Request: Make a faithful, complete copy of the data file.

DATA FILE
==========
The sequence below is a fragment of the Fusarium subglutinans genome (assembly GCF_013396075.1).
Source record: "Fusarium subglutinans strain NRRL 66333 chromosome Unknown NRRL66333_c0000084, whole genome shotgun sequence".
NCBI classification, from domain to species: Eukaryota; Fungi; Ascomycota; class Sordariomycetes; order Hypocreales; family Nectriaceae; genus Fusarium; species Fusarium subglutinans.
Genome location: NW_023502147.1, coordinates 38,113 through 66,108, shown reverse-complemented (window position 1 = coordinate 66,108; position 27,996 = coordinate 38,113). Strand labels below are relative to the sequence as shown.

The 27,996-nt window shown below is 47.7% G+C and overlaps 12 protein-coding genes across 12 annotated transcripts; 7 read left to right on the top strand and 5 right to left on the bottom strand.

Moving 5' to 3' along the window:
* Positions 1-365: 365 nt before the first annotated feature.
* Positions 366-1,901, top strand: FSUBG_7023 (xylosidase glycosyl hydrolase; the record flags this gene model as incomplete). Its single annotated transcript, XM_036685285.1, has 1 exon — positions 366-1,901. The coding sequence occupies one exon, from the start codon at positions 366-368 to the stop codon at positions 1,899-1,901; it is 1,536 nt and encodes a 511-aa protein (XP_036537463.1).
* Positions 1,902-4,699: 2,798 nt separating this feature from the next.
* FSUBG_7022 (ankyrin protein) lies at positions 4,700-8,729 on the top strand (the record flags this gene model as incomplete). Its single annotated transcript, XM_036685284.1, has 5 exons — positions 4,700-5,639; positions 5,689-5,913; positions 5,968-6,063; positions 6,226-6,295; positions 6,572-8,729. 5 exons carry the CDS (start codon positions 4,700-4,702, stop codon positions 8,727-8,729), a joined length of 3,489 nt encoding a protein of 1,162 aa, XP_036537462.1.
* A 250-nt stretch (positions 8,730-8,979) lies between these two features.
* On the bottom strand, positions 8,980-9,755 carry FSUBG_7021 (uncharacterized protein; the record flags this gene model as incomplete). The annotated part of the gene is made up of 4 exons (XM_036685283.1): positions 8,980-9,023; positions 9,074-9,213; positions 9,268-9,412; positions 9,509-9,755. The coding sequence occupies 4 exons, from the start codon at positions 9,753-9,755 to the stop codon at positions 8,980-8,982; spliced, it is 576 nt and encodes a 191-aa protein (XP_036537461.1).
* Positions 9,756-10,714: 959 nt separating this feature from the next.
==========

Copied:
The sequence below is a fragment of the Fusarium subglutinans genome (assembly GCF_013396075.1).
Source record: "Fusarium subglutinans strain NRRL 66333 chromosome Unknown NRRL66333_c0000084, whole genome shotgun sequence".
NCBI classification, from domain to species: Eukaryota; Fungi; Ascomycota; class Sordariomycetes; order Hypocreales; family Nectriaceae; genus Fusarium; species Fusarium subglutinans.
Genome location: NW_023502147.1, coordinates 38,113 through 66,108, shown reverse-complemented (window position 1 = coordinate 66,108; position 27,996 = coordinate 38,113). Strand labels below are relative to the sequence as shown.

The 27,996-nt window shown below is 47.7% G+C and overlaps 12 protein-coding genes across 12 annotated transcripts; 7 read left to right on the top strand and 5 right to left on the bottom strand.

Moving 5' to 3' along the window:
* Positions 1-365: 365 nt before the first annotated feature.
* Positions 366-1,901, top strand: FSUBG_7023 (xylosidase glycosyl hydrolase; the record flags this gene model as incomplete). Its single annotated transcript, XM_036685285.1, has 1 exon — positions 366-1,901. The coding sequence occupies one exon, from the start codon at positions 366-368 to the stop codon at positions 1,899-1,901; it is 1,536 nt and encodes a 511-aa protein (XP_036537463.1).
* Positions 1,902-4,699: 2,798 nt separating this feature from the next.
* FSUBG_7022 (ankyrin protein) lies at positions 4,700-8,729 on the top strand (the record flags this gene model as incomplete). Its single annotated transcript, XM_036685284.1, has 5 exons — positions 4,700-5,639; positions 5,689-5,913; positions 5,968-6,063; positions 6,226-6,295; positions 6,572-8,729. 5 exons carry the CDS (start codon positions 4,700-4,702, stop codon positions 8,727-8,729), a joined length of 3,489 nt encoding a protein of 1,162 aa, XP_036537462.1.
* A 250-nt stretch (positions 8,730-8,979) lies between these two features.
* On the bottom strand, positions 8,980-9,755 carry FSUBG_7021 (uncharacterized protein; the record flags this gene model as incomplete). The annotated part of the gene is made up of 4 exons (XM_036685283.1): positions 8,980-9,023; positions 9,074-9,213; positions 9,268-9,412; positions 9,509-9,755. The coding sequence occupies 4 exons, from the start codon at positions 9,753-9,755 to the stop codon at positions 8,980-8,982; spliced, it is 576 nt and encodes a 191-aa protein (XP_036537461.1).
* Positions 9,756-10,714: 959 nt separating this feature from the next.